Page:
tutorials:standing_balance

Standing Balance

About

This tutorial demonstrates how to use a ReflexController to perform a standing balance test.
  • Open the scenario Tutorials/Tutorial 3a - Balance.scone

You may notice that the file is pretty short, but that it does contain the following lines:

# Controller for reflex based balance (different file)
<< data/ControllerReflexBalance.scone >>
 
# Measure for standing balance (different file)
<< data/MeasureBalance.scone >>

What happens here is that both the controller and the measure are defined in another file. This is great for reusing algorithms, and also makes the main file a little cleaner.

  • Evaluate the scenario by pressing Ctrl + E

You'll that with the initial parameter settings, the human model falls pretty quickly.

  • Optimize the scenario by pressing Ctrl + F5

While SCONE is optimizing the scenario in the background, we can have a close look at what's going on.

  • Open the file Tutorials/data/ControllerReflexBalance.scone

In this file, you will find a controller of type ReflexController:

# Some predefined variables we use later on
$L0 = ~0.5
$KL = ~1
$KP = 0~0.1
$KV = 0~0.1
$VDELAY = 0.1
$OFS = [ 0 0.5 0 ]
$DIR = [ 1 0 0 ]
 
ReflexController {
	name = Balance
	symmetric = 1
 
	# Muscle length reflexes
	MuscleReflex { target = iliopsoas L0 = $L0 KL = $KL delay = 0.010 }
	MuscleReflex { target = glut_max L0 = $L0 KL = $KL delay = 0.010 }
	MuscleReflex { target = rect_fem L0 = $L0 KL = $KL delay = 0.010 }
	MuscleReflex { target = hamstrings L0 = $L0 KL = $KL delay = 0.010 }
	MuscleReflex { target = vasti L0 = $L0 KL = $KL delay = 0.020 }
	MuscleReflex { target = gastroc L0 = $L0 KL = $KL delay = 0.020 }
	MuscleReflex { target = soleus L0 = $L0 KL = $KL delay = 0.035 }
	MuscleReflex { target = tib_ant L0 = $L0 KL = $KL delay = 0.035 }
 
	# Vestibular reflexes
	BodyPointReflex { target = iliopsoas source = torso
		KP = $KP KV = $KV delay = $VDELAY offset = $OFS direction = $DIR }
	BodyPointReflex { target = rect_fem source = torso
		KP = $KP KV = $KV delay = $VDELAY offset = $OFS direction = $DIR }
	BodyPointReflex { target = vasti source = torso 
		KP = $KP KV = $KV delay = $VDELAY offset = $OFS direction = $DIR }
	BodyPointReflex { target = tib_ant source = torso 
		KP = $KP KV = $KV delay = $VDELAY offset = $OFS direction = $DIR }
	BodyPointReflex { target = glut_max source = torso 
		KP = $KP KV = $KV delay = $VDELAY offset = $OFS direction = $DIR }
	BodyPointReflex { target = hamstrings source = torso 
		KP = $KP KV = $KV delay = $VDELAY offset = $OFS direction = $DIR }
	BodyPointReflex { target = gastroc source = torso 
		KP = $KP KV = $KV delay = $VDELAY offset = $OFS direction = $DIR }
	BodyPointReflex { target = soleus source = torso 
		KP = $KP KV = $KV delay = $VDELAY offset = $OFS direction = $DIR }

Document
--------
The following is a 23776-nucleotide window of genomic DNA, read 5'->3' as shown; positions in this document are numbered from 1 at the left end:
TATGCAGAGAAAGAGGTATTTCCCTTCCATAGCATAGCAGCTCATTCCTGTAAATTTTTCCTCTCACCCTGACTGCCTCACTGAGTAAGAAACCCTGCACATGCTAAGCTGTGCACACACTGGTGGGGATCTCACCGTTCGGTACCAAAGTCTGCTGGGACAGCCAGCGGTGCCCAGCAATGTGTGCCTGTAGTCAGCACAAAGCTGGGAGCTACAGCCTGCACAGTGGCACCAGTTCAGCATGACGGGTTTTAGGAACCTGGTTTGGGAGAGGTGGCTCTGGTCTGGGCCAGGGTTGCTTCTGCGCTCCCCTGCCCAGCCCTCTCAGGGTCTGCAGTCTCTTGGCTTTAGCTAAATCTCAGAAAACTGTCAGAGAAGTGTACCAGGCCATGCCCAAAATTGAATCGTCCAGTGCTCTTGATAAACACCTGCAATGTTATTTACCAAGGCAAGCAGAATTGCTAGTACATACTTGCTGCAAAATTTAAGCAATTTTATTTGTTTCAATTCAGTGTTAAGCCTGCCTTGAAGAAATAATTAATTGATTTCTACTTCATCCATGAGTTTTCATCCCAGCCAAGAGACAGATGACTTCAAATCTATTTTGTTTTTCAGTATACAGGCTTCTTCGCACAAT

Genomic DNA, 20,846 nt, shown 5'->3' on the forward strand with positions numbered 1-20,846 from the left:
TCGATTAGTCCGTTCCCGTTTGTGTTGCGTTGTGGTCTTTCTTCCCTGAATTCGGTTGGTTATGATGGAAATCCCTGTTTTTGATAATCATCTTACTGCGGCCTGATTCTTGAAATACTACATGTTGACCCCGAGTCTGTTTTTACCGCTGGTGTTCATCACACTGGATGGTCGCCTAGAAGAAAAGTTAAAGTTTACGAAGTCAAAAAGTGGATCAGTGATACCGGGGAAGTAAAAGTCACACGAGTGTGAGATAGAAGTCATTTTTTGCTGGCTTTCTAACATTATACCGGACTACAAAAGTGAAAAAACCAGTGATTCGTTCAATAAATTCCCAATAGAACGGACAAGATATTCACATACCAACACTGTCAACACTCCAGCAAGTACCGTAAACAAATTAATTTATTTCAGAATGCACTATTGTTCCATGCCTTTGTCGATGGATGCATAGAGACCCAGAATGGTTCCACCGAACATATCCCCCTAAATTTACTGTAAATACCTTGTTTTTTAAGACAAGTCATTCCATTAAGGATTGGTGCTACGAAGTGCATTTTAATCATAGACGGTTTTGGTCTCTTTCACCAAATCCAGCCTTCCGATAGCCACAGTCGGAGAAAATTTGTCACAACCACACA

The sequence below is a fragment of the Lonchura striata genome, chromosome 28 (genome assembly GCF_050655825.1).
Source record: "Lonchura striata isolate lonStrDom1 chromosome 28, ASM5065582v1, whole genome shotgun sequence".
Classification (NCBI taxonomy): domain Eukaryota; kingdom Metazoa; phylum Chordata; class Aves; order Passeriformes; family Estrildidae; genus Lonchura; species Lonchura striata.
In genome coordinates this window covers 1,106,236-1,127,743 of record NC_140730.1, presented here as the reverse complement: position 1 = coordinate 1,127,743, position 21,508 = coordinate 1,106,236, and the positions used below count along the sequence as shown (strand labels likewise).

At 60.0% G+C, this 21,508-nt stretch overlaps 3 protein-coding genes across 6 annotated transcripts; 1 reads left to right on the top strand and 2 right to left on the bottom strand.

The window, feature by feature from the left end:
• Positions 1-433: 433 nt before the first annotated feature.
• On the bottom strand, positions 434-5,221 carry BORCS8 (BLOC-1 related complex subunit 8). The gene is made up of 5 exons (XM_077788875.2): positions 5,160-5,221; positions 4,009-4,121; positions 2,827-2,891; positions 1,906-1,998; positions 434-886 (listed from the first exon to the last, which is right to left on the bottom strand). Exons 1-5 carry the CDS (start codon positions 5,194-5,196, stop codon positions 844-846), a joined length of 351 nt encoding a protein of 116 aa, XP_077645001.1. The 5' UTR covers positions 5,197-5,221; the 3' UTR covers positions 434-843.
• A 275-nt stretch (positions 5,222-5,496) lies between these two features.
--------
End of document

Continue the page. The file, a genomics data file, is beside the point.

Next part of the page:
}

Controllers of type ReflexController contain one or more Reflex entries, each of which defines a reflex arc, with a specific gains, offsets and delay. In our example, we use MuscleReflex to simulate proprioceptive reflexes, and BodyPointReflex to simulate vestibular reflexes.

In the Parameters window, you can see all the optimization parameters defined by this controller. These include the muscle length reflex gains and offsets defined in MuscleReflex (ending with .KL and .L0), as well as the parameters from the BodyPointReflex (ending with .KP and .KD).

Finally, we define the objective function in the file Tutorials/data/MeasureBalance.scone.

  • Open the file Tutorials/data/MeasureBalance.scone

You will find a CompositeMeasure that contains terms for not falling, minimizing effort and penalizing locked knees:

# Measure for standing balance
CompositeMeasure {
	# Penalize falling
	BalanceMeasure {
		termination_height = 0.8
		weight = 100
	}
 
	# Minimize effort
	EffortMeasure {
		name = Effort
		weight = 0.01
		measure_type = Wang2012
	}
 
	# Penalize locked knees
	DofMeasure {
		dof = knee_angle_r
		position { min = -30 max = 0 abs_penalty = 10 }
	}
}

Our measure combines a BalanceMeasure to detect falling and an EffortMeasure to minimize energy. In addition, we use DofMeasure to penalize upper body sway and locked knees.

After a while, you'll notice that the optimization results get better. In this case, we are penalizing falling, which means a lower value indicates a better result.

  • Check the results by clicking on the most recent item in Optimization Results

After playing back the results, it's possible to analyze the contribution of each of the feedback paths using the analysis tool. They can be best found by typing a capital RL in the filter box:

When optimizing balance, you might notice that the results aren't entirely realistic. One way to improve this is to add motor noise:

  • Open the file Tutorial 3b - Motor Noise Balance.scone

You will find that the controller has been adjusted to add include motor noise, using a motor_noise controller.

# CompositeController with multiple sub-controllers
CompositeController {
	# Controller for reflex based balance (different file)
	<< data/ControllerReflexBalance.scone >>
 
	# Motor noise controller
	NoiseController {
		base_noise = 0.01
		proportional_noise = 0.1
	}
}
  • Optimize the scenario by pressing Ctrl + F5

Now, compare the results to the previous optimization. You'll find quite a difference in both the muscle excitation patterns, as well as in the resulting balance strategy!